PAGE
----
Friday, September 4, 2009

Darby & Beth: Artistic Temperament

March, 2009

In the tradition of well-known artistic feuds, I have a twosome giving me grief and sending each other into crabapple hell.

Darby and Beth, both fourth-graders, dress alike, talk alike and fight like cats in a sack. They are downright, as the older kids say, "the B-word" with each other.

Because they both play the recorder, I've cast them as Duke Orsino's musicians. Their teacher, Sydney, took time to help the girls write their own composition for the second scene of the play..."If music be the food of on!"

I'm impressed until I try to rehearse with the pipsqueak divas.

"Okay, girls pick up your instruments....Let me hear it."

They raise the recorders to their mouths and I hold up the piece of paper with the written music. Before a single note is sounded, Beth flashes a look at Darby and lowers her instrument.

"Darby, no!"

Darby puts her hands on her hips and glares at Beth.


"Your fingers are in the wrong place...all wrong...look, like this...this hole...not what you were doing!"

Now, I can't help because I know zip about playing the recorder, or any musical instrument for that matter.

"Fine!" Darby answers. "But I know already...and I can play the way I want."

"It won't work," Beth harps on.

"Okay, girls...let's give each other some room for individual choice on proper fingering...can we do that?"

"It's wrong though," Beth sighs and lifts her recorder to her mouth.

Two notes are played and Darby stops.

"No, that's not right...look, look...right's a B!"

Beth stabs at the piece of paper I'm holding to prove her point.

My God. It's Mozart and Salieri all over again. C├ęzanne and Zola. W.C. Fields and...anyone.

Getting them to practice the music that they'd written was near impossible. I tried counting them into it, threatening them into it — do I need to find new musicians, girls? —sending them back to class without dinner or a private rehearsal — that's it, I'm done.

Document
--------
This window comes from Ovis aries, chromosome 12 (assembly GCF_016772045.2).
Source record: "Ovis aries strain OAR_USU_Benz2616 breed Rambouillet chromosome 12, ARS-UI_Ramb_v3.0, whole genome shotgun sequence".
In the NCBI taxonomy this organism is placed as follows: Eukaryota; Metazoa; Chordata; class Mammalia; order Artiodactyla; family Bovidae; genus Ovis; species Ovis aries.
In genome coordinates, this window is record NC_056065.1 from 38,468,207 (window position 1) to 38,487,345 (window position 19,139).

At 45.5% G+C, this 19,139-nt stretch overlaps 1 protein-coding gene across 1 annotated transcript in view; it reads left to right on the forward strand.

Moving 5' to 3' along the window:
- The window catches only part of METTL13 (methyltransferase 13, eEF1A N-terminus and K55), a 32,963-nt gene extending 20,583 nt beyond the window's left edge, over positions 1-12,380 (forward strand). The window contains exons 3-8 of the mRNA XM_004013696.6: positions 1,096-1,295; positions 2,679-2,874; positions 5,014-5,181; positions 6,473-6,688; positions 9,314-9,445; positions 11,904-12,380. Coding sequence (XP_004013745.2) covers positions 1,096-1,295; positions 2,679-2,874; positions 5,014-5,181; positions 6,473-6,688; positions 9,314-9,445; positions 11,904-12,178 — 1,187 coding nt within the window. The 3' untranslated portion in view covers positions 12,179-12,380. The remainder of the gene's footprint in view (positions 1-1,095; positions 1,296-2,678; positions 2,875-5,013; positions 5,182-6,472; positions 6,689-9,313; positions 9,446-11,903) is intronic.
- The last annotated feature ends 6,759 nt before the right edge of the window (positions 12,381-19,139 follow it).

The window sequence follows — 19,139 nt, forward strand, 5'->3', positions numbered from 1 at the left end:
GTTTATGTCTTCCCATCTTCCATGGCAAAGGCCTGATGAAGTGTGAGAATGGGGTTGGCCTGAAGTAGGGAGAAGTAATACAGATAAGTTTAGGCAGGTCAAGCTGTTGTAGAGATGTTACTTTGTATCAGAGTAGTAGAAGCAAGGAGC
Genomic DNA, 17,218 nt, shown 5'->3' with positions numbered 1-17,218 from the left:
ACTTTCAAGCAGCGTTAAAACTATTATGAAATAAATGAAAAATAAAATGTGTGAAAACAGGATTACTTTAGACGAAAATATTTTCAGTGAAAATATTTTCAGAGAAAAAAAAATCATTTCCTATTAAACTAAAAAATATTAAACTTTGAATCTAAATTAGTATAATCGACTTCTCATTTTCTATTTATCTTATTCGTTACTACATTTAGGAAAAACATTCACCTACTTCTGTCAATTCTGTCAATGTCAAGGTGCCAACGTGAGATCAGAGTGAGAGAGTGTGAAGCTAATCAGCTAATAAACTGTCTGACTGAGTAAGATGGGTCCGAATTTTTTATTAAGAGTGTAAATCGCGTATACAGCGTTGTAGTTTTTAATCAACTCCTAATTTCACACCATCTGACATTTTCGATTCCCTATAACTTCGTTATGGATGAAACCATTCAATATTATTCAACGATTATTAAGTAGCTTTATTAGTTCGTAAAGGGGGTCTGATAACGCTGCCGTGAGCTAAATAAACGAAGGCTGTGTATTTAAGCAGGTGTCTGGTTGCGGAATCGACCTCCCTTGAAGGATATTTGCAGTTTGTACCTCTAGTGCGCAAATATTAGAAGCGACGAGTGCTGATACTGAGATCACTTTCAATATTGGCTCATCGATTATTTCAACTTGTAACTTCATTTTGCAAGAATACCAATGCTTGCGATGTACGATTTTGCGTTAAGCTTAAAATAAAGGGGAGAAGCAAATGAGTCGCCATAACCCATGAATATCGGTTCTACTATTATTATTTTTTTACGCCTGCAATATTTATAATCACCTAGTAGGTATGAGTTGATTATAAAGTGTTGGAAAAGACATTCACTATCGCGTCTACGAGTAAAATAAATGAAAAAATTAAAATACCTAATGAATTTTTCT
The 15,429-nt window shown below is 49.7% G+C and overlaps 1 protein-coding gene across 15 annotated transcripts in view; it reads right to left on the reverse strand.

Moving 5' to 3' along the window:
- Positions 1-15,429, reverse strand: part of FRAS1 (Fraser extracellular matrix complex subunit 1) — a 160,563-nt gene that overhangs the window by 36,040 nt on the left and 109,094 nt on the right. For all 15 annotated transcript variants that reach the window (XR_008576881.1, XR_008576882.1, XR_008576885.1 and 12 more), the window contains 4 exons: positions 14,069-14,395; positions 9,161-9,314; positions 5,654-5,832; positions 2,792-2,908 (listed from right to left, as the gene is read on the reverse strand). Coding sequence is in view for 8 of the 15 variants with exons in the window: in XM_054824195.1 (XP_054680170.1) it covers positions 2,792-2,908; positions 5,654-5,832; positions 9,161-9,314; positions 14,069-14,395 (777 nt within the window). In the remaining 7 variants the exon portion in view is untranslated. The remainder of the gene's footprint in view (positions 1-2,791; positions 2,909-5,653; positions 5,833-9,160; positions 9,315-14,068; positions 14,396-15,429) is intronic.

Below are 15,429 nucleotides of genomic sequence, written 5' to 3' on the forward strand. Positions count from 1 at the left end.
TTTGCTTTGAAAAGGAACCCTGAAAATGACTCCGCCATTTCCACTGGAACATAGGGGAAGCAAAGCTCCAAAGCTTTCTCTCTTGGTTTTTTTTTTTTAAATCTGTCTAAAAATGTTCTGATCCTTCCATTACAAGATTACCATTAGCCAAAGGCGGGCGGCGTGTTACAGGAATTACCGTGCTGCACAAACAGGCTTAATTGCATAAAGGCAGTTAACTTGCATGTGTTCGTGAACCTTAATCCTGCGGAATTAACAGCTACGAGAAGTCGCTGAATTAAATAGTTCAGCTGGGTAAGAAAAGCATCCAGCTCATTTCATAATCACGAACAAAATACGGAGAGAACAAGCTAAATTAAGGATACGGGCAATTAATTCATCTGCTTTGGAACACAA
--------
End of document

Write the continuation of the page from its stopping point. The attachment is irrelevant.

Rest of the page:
Every week they missed their cues in run-throughs, putting me into an equally bad mood.

They glowered, snapped and rolled their eyes at each other. And recess I'd catch them hanging out and laughing like best friends.

They often asked to help clean up Room 39 after club meetings and they'd argue about that as well.

"No, you don't hold the broom like that!"

"Yes, you do!"

My husband insists the Royal Shakespeare Company likely has to deal with this stuff all the time. "Which proves you're on the right track."

He's correct. I've seen this enough times with adult geniuses. I know the root cause of the tempest is fear. I knew an Oscar-winner who vomited every night before going onstage...pure terror. I've seen actors lock themselves in their trailers for hours until their cold feet warm up.

And I know the only way to deal with it is to ignore it.

So, I quit the threats and stayed quiet. In a run-through, when their cue came up, I made sure no one nudged them and we all waited...and waited...until they grabbed their dang recorders and bolted to center stage.

And I prayed that on the day they would calmly, confidently and, in unison, answer Orsino's call to "Play on!"

They did. They accepted the accolades of their families, and my anxiety was entirely wasted.

Dear Anne hatawha,

My life had chanded so much, I got a gob and then the pleg hit! So then I started to rit pomes. I erned so much munny. Say hi to Hamlet.

William Shaksfear
Henry, 3rd grade


  1. I feel frustration with them all over again so accurate is your account!

  2. Well, now they're someone else's fifth graders...just walk on by.


Note: Only a member of this blog may post a comment.